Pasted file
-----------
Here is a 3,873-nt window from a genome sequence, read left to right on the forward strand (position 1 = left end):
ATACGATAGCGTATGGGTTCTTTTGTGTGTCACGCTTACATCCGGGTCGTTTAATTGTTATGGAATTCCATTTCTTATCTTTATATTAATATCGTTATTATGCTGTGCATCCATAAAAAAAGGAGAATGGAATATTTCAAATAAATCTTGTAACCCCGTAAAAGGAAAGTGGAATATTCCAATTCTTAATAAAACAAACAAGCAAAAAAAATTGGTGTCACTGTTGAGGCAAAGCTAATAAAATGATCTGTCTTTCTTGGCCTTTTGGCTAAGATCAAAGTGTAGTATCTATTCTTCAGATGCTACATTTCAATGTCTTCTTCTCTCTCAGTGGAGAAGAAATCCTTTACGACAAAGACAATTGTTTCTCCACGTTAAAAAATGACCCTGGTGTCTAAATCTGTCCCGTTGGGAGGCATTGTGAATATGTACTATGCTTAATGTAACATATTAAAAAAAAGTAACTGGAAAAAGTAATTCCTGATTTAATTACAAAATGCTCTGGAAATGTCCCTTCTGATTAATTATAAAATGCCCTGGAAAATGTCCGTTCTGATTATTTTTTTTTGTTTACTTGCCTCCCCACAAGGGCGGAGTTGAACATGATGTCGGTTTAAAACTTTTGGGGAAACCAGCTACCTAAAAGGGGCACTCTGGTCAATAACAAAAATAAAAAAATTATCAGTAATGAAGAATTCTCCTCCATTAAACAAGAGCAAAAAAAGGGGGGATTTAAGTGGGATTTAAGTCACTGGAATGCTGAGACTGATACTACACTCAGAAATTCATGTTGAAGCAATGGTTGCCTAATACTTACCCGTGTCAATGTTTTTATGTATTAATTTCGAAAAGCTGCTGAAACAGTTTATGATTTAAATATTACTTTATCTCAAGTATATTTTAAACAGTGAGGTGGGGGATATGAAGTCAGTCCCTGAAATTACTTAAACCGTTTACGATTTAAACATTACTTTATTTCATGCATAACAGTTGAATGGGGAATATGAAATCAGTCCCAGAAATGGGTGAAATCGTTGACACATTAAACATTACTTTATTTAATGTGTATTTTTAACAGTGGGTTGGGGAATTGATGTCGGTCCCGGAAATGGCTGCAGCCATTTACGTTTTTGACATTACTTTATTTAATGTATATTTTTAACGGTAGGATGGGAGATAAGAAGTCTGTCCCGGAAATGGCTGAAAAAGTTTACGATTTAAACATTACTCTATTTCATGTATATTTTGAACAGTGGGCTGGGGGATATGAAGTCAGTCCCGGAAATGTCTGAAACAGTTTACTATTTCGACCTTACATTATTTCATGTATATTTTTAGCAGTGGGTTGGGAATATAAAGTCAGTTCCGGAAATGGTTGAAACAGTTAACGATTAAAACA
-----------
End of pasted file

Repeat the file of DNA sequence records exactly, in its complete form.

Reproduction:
Here is a 3,873-nt window from a genome sequence, read left to right on the forward strand (position 1 = left end):
ATACGATAGCGTATGGGTTCTTTTGTGTGTCACGCTTACATCCGGGTCGTTTAATTGTTATGGAATTCCATTTCTTATCTTTATATTAATATCGTTATTATGCTGTGCATCCATAAAAAAAGGAGAATGGAATATTTCAAATAAATCTTGTAACCCCGTAAAAGGAAAGTGGAATATTCCAATTCTTAATAAAACAAACAAGCAAAAAAAATTGGTGTCACTGTTGAGGCAAAGCTAATAAAATGATCTGTCTTTCTTGGCCTTTTGGCTAAGATCAAAGTGTAGTATCTATTCTTCAGATGCTACATTTCAATGTCTTCTTCTCTCTCAGTGGAGAAGAAATCCTTTACGACAAAGACAATTGTTTCTCCACGTTAAAAAATGACCCTGGTGTCTAAATCTGTCCCGTTGGGAGGCATTGTGAATATGTACTATGCTTAATGTAACATATTAAAAAAAAGTAACTGGAAAAAGTAATTCCTGATTTAATTACAAAATGCTCTGGAAATGTCCCTTCTGATTAATTATAAAATGCCCTGGAAAATGTCCGTTCTGATTATTTTTTTTTGTTTACTTGCCTCCCCACAAGGGCGGAGTTGAACATGATGTCGGTTTAAAACTTTTGGGGAAACCAGCTACCTAAAAGGGGCACTCTGGTCAATAACAAAAATAAAAAAATTATCAGTAATGAAGAATTCTCCTCCATTAAACAAGAGCAAAAAAAGGGGGGATTTAAGTGGGATTTAAGTCACTGGAATGCTGAGACTGATACTACACTCAGAAATTCATGTTGAAGCAATGGTTGCCTAATACTTACCCGTGTCAATGTTTTTATGTATTAATTTCGAAAAGCTGCTGAAACAGTTTATGATTTAAATATTACTTTATCTCAAGTATATTTTAAACAGTGAGGTGGGGGATATGAAGTCAGTCCCTGAAATTACTTAAACCGTTTACGATTTAAACATTACTTTATTTCATGCATAACAGTTGAATGGGGAATATGAAATCAGTCCCAGAAATGGGTGAAATCGTTGACACATTAAACATTACTTTATTTAATGTGTATTTTTAACAGTGGGTTGGGGAATTGATGTCGGTCCCGGAAATGGCTGCAGCCATTTACGTTTTTGACATTACTTTATTTAATGTATATTTTTAACGGTAGGATGGGAGATAAGAAGTCTGTCCCGGAAATGGCTGAAAAAGTTTACGATTTAAACATTACTCTATTTCATGTATATTTTGAACAGTGGGCTGGGGGATATGAAGTCAGTCCCGGAAATGTCTGAAACAGTTTACTATTTCGACCTTACATTATTTCATGTATATTTTTAGCAGTGGGTTGGGAATATAAAGTCAGTTCCGGAAATGGTTGAAACAGTTAACGATTAAAACA